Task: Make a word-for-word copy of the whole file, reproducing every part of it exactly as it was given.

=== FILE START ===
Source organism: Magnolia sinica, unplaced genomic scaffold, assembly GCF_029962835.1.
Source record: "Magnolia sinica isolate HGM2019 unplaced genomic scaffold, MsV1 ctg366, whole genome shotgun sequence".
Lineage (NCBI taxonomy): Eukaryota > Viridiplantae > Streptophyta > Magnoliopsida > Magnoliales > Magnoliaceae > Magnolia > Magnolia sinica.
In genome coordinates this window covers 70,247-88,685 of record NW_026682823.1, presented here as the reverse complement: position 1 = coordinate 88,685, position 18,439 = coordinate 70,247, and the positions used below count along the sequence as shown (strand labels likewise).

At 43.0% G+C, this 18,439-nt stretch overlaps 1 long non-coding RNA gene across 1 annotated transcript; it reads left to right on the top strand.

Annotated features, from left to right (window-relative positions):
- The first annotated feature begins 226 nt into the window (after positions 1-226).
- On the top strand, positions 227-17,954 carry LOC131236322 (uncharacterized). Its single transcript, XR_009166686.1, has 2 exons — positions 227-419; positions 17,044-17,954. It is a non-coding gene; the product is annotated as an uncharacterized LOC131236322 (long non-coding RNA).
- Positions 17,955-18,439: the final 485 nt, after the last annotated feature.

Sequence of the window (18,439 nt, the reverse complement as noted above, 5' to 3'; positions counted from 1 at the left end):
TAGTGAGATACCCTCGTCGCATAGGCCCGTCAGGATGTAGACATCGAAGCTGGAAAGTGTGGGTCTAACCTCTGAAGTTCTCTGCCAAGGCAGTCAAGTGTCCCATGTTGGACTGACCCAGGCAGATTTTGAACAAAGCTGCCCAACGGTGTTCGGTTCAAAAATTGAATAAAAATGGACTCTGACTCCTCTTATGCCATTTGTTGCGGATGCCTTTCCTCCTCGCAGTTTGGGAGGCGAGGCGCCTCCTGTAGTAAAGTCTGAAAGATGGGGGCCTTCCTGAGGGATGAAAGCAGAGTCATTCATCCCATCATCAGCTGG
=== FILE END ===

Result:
Source organism: Magnolia sinica, unplaced genomic scaffold, assembly GCF_029962835.1.
Source record: "Magnolia sinica isolate HGM2019 unplaced genomic scaffold, MsV1 ctg366, whole genome shotgun sequence".
Lineage (NCBI taxonomy): Eukaryota > Viridiplantae > Streptophyta > Magnoliopsida > Magnoliales > Magnoliaceae > Magnolia > Magnolia sinica.
In genome coordinates this window covers 70,247-88,685 of record NW_026682823.1, presented here as the reverse complement: position 1 = coordinate 88,685, position 18,439 = coordinate 70,247, and the positions used below count along the sequence as shown (strand labels likewise).

At 43.0% G+C, this 18,439-nt stretch overlaps 1 long non-coding RNA gene across 1 annotated transcript; it reads left to right on the top strand.

Annotated features, from left to right (window-relative positions):
- The first annotated feature begins 226 nt into the window (after positions 1-226).
- On the top strand, positions 227-17,954 carry LOC131236322 (uncharacterized). Its single transcript, XR_009166686.1, has 2 exons — positions 227-419; positions 17,044-17,954. It is a non-coding gene; the product is annotated as an uncharacterized LOC131236322 (long non-coding RNA).
- Positions 17,955-18,439: the final 485 nt, after the last annotated feature.

Sequence of the window (18,439 nt, the reverse complement as noted above, 5' to 3'; positions counted from 1 at the left end):
TAGTGAGATACCCTCGTCGCATAGGCCCGTCAGGATGTAGACATCGAAGCTGGAAAGTGTGGGTCTAACCTCTGAAGTTCTCTGCCAAGGCAGTCAAGTGTCCCATGTTGGACTGACCCAGGCAGATTTTGAACAAAGCTGCCCAACGGTGTTCGGTTCAAAAATTGAATAAAAATGGACTCTGACTCCTCTTATGCCATTTGTTGCGGATGCCTTTCCTCCTCGCAGTTTGGGAGGCGAGGCGCCTCCTGTAGTAAAGTCTGAAAGATGGGGGCCTTCCTGAGGGATGAAAGCAGAGTCATTCATCCCATCATCAGCTGG